The Royal Who Bikes to Work: 5 Things to Know about Princess Margaret's Son, the New Earl of Snowdon
The 18th-in-line to the throne lives a relatively normal life
When Princess Margaret‘s ex-husband, Antony Armstrong-Jones, the first Earl of Snowdon, died on January 13, his son David Armstrong-Jones inherited his father’s title and became the second Earl of Snowdon.
The Earldom of Snowdon was created for Antony after his wedding to Queen Elizabeth‘s sister Princess Margaret in 1960, and he continued to hold the title after their divorce in 1978. Up until now, David has been styled as Viscount Linley — he even uses the surname “Linley” professionally instead of Armstrong-Jones.
Now the new Earl of Snowdon, who is 18th-in-line to the throne, is about play an even bigger role — and will have the opportunity to take a seat in the House of Lords. But at 55, the new Earl has already crafted a rather impressive resumé that extends far beyond his title. Here are five things to know about the newly minted Earl:
1. He works in the arts.
Antony was a photographer, and it seems that his son inherited his artistic talent. David studied to be a craftsman in his late teens and early twenties before going on to eventually launch his own bespoke furniture company, David Linley Furniture Ltd, now called LINLEY. The business has been around for more than 25 years. In 2011, David told The Telegraph that his father encouraged this passion from an early age. “I inherited my love of design from my father, the Earl of Snowdon, who was always fascinated by pushing the boundaries of an object – working out how to make it touch the ground in two places rather than three,” he said. “I was pretty bad at making things as a child but he was an excellent teacher.”
In 2006, David was appointed the chairman of Christie’s U.K., an auction house. He still holds the role today. His sister, Lady Sarah Chatto, is also creatively inclined: She’s a professional painter.
2. He married an aristocrat.
David didn’t have to look far beyond his familiar circle to find his wife: He married the Honorable Serena Stanhope, the daughter of who is now the Earl of Harrington, in October 1993. Together, the couple have two children: Charles, 17, and Margarita, 14. Margarita served as one of the bridesmaids at Prince William and Princess Kate’s 2011 wedding. Serena previously ran a chain of shops called Serena Linley Provence, which sold lavender-scented soaps, candles and perfumes. The store closed in 2014. They also have two dogs named Shaggy and Smudge.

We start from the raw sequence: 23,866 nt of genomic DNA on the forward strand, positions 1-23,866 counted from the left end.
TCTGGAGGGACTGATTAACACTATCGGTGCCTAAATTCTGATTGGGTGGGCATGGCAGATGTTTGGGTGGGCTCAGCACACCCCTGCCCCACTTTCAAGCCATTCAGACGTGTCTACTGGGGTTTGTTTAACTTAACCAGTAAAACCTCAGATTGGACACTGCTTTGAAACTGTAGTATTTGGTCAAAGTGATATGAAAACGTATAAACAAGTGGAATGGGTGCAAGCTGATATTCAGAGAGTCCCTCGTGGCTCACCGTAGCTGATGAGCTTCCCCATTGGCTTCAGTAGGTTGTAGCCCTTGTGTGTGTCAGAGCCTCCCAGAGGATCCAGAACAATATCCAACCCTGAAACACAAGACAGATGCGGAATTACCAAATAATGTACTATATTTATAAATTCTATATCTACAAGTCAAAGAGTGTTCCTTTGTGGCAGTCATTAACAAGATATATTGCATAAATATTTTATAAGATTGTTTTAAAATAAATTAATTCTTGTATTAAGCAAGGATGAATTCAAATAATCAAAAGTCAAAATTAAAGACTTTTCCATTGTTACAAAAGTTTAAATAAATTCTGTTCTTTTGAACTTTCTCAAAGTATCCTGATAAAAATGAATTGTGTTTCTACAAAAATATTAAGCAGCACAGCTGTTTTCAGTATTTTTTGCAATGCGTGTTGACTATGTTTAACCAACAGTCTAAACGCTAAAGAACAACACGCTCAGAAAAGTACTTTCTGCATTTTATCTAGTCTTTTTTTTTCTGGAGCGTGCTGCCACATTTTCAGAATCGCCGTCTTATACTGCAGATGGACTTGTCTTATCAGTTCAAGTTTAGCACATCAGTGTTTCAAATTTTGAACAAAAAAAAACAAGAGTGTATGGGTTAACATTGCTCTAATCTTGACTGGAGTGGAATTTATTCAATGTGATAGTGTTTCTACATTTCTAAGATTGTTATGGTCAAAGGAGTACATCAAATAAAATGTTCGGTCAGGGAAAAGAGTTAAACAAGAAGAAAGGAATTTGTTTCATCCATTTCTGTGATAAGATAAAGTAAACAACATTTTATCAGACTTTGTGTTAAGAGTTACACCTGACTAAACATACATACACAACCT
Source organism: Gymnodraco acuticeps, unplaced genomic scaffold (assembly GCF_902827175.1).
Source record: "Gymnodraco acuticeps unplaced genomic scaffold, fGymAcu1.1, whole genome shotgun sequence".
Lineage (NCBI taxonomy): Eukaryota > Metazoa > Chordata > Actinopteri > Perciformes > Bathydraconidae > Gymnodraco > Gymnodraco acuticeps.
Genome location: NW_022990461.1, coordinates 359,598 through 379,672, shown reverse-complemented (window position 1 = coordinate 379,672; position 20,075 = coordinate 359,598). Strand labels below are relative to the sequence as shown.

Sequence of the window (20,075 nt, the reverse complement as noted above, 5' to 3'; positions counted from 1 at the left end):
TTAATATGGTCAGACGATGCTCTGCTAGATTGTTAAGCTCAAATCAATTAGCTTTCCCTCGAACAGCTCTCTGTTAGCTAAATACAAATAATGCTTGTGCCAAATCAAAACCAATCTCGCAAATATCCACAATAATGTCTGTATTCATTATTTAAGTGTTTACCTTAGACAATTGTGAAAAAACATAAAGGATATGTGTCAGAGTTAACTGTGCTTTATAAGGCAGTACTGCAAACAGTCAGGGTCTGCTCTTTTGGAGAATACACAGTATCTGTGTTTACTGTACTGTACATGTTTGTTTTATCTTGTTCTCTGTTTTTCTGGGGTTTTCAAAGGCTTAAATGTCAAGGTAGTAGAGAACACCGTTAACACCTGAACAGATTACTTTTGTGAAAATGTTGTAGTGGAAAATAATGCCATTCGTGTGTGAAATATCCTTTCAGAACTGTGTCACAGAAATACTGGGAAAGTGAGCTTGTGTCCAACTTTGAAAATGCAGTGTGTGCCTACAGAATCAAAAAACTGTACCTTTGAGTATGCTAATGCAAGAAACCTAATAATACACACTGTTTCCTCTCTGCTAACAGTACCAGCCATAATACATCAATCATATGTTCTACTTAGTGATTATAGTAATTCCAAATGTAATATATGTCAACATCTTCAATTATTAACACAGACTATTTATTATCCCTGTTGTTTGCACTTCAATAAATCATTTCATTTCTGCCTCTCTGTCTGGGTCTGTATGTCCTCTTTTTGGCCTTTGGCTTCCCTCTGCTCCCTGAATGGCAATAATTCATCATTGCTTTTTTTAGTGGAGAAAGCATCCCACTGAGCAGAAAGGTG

3. He spent much of his early years at Buckingham Palace.
When your aunt is the Queen of England, that means Buckingham Palace is pretty much your playground — or at least, your classroom. Just a year younger than the Queen’s third child, Prince Andrew, the two royal cousins were educated alongside one another in the palace during their early childhood.
4. He has a passion for antiquing — which he inherited from his mother!
Though his father set him on his career path in furniture making, his mother, Princess Margaret, influenced him, too. He has said that his mother “first invented the word ‘antiquing,’ ” and would take him and his sister, Sarah, to antique shops as a child — a tradition he now carries on with his own children.
5. His life today is remarkably ordinary (for a royal!).
He told The Telegraph bikes to work in London every day, and spends many weekends at his country home — “a tiny cottage” in Gloucester, England. He celebrates his birthday with a dinner surrounded by friends, and likes to go to the Royal Opera House with his sister, Sarah. And most of all, he spends time with his family. “I devote Sundays to Serena and the children,” he told The Telegraph. “It’s great to have a day to be quiet and reflect and to laugh together.”